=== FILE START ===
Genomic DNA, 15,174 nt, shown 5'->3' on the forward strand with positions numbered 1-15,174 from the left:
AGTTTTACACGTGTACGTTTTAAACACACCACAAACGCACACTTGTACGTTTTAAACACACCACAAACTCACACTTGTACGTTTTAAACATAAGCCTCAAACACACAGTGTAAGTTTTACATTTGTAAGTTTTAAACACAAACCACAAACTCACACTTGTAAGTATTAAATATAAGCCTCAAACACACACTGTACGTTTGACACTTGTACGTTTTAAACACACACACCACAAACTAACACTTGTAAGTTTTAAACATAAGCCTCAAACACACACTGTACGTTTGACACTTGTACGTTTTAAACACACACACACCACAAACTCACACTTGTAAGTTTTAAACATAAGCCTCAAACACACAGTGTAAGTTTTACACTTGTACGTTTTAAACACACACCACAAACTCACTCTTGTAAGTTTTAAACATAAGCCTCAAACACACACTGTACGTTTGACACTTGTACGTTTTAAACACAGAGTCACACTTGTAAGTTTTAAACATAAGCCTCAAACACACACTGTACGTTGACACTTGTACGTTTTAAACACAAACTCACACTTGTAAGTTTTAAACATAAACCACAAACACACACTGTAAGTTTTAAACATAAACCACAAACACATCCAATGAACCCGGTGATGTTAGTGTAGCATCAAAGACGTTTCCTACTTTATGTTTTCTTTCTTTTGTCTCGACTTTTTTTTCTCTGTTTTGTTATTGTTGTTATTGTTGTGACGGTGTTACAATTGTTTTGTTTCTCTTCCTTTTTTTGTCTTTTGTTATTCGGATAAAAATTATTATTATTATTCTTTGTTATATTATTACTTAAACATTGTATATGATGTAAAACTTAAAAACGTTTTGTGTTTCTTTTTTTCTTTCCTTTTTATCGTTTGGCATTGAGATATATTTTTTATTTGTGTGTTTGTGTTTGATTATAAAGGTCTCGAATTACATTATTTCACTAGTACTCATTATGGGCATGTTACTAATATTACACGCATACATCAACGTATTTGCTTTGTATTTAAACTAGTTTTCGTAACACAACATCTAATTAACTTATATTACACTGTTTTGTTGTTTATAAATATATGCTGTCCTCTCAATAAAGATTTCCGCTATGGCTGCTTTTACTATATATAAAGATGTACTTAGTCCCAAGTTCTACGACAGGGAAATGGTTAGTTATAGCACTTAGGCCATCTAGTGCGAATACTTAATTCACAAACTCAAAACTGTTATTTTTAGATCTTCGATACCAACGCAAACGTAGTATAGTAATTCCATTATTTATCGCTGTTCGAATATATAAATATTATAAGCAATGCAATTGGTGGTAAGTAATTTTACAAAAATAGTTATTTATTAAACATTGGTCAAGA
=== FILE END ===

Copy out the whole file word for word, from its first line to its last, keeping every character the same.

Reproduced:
Genomic DNA, 15,174 nt, shown 5'->3' on the forward strand with positions numbered 1-15,174 from the left:
AGTTTTACACGTGTACGTTTTAAACACACCACAAACGCACACTTGTACGTTTTAAACACACCACAAACTCACACTTGTACGTTTTAAACATAAGCCTCAAACACACAGTGTAAGTTTTACATTTGTAAGTTTTAAACACAAACCACAAACTCACACTTGTAAGTATTAAATATAAGCCTCAAACACACACTGTACGTTTGACACTTGTACGTTTTAAACACACACACCACAAACTAACACTTGTAAGTTTTAAACATAAGCCTCAAACACACACTGTACGTTTGACACTTGTACGTTTTAAACACACACACACCACAAACTCACACTTGTAAGTTTTAAACATAAGCCTCAAACACACAGTGTAAGTTTTACACTTGTACGTTTTAAACACACACCACAAACTCACTCTTGTAAGTTTTAAACATAAGCCTCAAACACACACTGTACGTTTGACACTTGTACGTTTTAAACACAGAGTCACACTTGTAAGTTTTAAACATAAGCCTCAAACACACACTGTACGTTGACACTTGTACGTTTTAAACACAAACTCACACTTGTAAGTTTTAAACATAAACCACAAACACACACTGTAAGTTTTAAACATAAACCACAAACACATCCAATGAACCCGGTGATGTTAGTGTAGCATCAAAGACGTTTCCTACTTTATGTTTTCTTTCTTTTGTCTCGACTTTTTTTTCTCTGTTTTGTTATTGTTGTTATTGTTGTGACGGTGTTACAATTGTTTTGTTTCTCTTCCTTTTTTTGTCTTTTGTTATTCGGATAAAAATTATTATTATTATTCTTTGTTATATTATTACTTAAACATTGTATATGATGTAAAACTTAAAAACGTTTTGTGTTTCTTTTTTTCTTTCCTTTTTATCGTTTGGCATTGAGATATATTTTTTATTTGTGTGTTTGTGTTTGATTATAAAGGTCTCGAATTACATTATTTCACTAGTACTCATTATGGGCATGTTACTAATATTACACGCATACATCAACGTATTTGCTTTGTATTTAAACTAGTTTTCGTAACACAACATCTAATTAACTTATATTACACTGTTTTGTTGTTTATAAATATATGCTGTCCTCTCAATAAAGATTTCCGCTATGGCTGCTTTTACTATATATAAAGATGTACTTAGTCCCAAGTTCTACGACAGGGAAATGGTTAGTTATAGCACTTAGGCCATCTAGTGCGAATACTTAATTCACAAACTCAAAACTGTTATTTTTAGATCTTCGATACCAACGCAAACGTAGTATAGTAATTCCATTATTTATCGCTGTTCGAATATATAAATATTATAAGCAATGCAATTGGTGGTAAGTAATTTTACAAAAATAGTTATTTATTAAACATTGGTCAAGA